In the Media Center, STEM teacher Darren Bridgewater and other teachers played board games with students. Scrabble and Apples to Apples were popular choices, he said, but he would also like to bring in more modern games if the opportunity arises again. “All types of kids that had a common interest” stopped by to play, he said.
A few tables away from the board games, science teachers Jan Treadwell and Carrie Gianattasio enjoyed coloring with a small group of students. Treadwell said she believed the day built school community for newer Greely students. Referring to one freshman she colored with, Treadwell said she liked how the event “connected her to something on the second day of high school.”
Gianattasio said, “I like how it was so unstructured. Students didn’t have to stick with a certain adult or a certain thing.”
New GHS Principal Chris Hoffman said he was very pleased with the event overall and feels it contributed significantly to a positive start for the 2018-19 school year.
“I loved the interactions I saw,” said Hoffman, “the students being with other students, the students dancing to music by teachers, the kids making art. I most appreciated seeing kids interact with kids they wouldn’t normally interact with.”
When asked about exact attendance statistics for the event, Hoffman said, “It was quite good. Not perfect, but quite good, and I think that’s a positive indicator.”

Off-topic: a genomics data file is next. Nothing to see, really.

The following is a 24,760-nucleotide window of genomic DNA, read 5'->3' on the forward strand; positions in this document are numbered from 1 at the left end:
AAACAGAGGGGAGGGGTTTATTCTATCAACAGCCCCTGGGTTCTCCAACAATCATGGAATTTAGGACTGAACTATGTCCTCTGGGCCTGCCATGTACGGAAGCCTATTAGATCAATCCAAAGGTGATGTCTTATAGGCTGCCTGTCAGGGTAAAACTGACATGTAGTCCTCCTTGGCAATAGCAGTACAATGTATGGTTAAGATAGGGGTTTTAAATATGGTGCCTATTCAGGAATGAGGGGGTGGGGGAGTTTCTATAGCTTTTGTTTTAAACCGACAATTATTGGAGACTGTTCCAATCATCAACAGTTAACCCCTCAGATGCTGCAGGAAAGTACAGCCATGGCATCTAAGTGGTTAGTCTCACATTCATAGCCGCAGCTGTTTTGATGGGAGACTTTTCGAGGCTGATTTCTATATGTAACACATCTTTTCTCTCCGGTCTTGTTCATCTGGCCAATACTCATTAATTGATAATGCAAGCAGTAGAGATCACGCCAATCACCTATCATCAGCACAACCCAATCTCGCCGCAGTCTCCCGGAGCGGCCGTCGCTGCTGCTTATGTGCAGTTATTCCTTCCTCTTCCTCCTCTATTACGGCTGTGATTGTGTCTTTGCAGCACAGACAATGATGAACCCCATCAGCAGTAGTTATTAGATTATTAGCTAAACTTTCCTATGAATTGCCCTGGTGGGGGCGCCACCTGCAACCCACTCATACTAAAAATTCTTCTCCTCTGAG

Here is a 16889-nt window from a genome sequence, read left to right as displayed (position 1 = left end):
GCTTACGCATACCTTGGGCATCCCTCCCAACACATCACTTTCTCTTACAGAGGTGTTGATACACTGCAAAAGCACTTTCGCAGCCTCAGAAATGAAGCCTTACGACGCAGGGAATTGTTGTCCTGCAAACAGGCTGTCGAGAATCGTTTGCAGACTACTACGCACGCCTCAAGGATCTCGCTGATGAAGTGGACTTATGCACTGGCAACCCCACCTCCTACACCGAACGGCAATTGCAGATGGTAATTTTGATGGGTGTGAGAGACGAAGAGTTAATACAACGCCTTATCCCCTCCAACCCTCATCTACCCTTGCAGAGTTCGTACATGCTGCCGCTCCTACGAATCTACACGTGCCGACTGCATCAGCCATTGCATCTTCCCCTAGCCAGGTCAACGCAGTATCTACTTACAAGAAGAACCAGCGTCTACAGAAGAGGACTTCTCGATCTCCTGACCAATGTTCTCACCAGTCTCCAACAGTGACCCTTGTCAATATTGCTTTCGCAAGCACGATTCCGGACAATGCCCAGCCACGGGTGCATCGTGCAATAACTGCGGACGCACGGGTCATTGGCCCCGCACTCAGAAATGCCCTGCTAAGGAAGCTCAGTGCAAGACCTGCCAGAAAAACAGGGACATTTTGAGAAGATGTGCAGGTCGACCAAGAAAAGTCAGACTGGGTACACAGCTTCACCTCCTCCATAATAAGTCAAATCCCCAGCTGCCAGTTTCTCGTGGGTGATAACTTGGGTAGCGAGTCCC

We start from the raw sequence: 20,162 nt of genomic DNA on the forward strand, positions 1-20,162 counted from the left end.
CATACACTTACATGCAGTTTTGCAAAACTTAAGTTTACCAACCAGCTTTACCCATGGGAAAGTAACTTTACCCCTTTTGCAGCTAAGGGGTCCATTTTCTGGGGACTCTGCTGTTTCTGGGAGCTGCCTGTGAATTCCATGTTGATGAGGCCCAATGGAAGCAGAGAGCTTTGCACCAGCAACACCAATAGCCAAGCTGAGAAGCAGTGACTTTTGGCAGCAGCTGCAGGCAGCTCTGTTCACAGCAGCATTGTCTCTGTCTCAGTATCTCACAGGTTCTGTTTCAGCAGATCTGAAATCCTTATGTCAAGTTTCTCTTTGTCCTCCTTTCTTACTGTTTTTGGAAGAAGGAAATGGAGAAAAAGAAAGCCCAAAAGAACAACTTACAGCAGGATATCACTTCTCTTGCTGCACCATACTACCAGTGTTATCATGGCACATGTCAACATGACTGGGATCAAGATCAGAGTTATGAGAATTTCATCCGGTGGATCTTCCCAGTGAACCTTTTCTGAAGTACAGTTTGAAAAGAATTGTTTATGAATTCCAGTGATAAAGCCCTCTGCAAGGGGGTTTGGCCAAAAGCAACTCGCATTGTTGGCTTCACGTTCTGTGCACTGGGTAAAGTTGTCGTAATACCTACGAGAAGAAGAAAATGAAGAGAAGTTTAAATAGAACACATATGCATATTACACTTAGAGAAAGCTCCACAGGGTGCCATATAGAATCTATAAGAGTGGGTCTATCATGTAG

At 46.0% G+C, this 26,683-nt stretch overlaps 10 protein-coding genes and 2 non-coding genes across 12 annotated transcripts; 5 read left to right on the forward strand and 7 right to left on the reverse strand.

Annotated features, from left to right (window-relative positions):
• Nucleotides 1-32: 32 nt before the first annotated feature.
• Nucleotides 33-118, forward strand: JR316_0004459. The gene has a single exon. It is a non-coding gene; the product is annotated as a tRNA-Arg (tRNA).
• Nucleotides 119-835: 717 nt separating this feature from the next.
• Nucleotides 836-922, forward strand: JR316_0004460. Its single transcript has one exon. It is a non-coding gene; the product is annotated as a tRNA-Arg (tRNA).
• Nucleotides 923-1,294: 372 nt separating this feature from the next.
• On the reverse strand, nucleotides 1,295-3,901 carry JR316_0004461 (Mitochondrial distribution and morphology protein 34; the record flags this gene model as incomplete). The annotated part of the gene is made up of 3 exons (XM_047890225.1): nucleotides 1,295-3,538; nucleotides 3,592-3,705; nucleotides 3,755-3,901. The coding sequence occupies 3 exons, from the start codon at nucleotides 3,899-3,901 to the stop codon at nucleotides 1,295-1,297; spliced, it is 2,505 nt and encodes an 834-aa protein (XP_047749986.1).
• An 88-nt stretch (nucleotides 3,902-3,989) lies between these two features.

Mr. Hoffman is still working with event leaders to compile the data from the four-question survey that students were asked to fill out in their advisories after the event but before the end of the school day.
While the day is widely seen as a success by students and teachers at GHS, organizers say there were a few things that could be improved on for future events.
“The way people got out of the building and having the alarms go off is something we can look at,” said Hoffman. “I’d like to see us be able to get outside easily without setting off alarms.”
Hoffman added that he’d like see more hands-on activities for students. “We could have used a few more things, things that could have involved construction and building things, something for students with other skills and interests.”
Katie Dexter said, “It would have been nice for faculty to engage in more of the activities, but since they were tied up with supervising or giving out food or performing in the band, they didn’t have the same opportunity. But I also heard from faculty who enjoyed interacting even with what they were doing.”
As Greely settles into the first quarter, many wonder how to build upon School Community’s Day positive energy.
“I wouldn’t do the same thing this year,” Dexter said, but she and others hope to “continue the momentum of what the Community Day provided and offered.”
“We’ve had some conversations already,” said Hoffman, “and I think there are some opportunities for another non-academic, high-participation day. But we have done no formal planning.”
Hoffman has also launched a suggestion box in the GHS Main Office, recently painted by junior Livy Giandrea, that awaits students’ ideas for continuing to improve school culture.
As senior Gowan Frost put it, “if you have enough people having a good time in the same space, community will inevitably grow from it.”
Correction: An earlier version spelled special education teacher Amy Jacobson’s last name incorrectly. We apologize for the error.
Story Layout: Abby Civiello and Anna Raley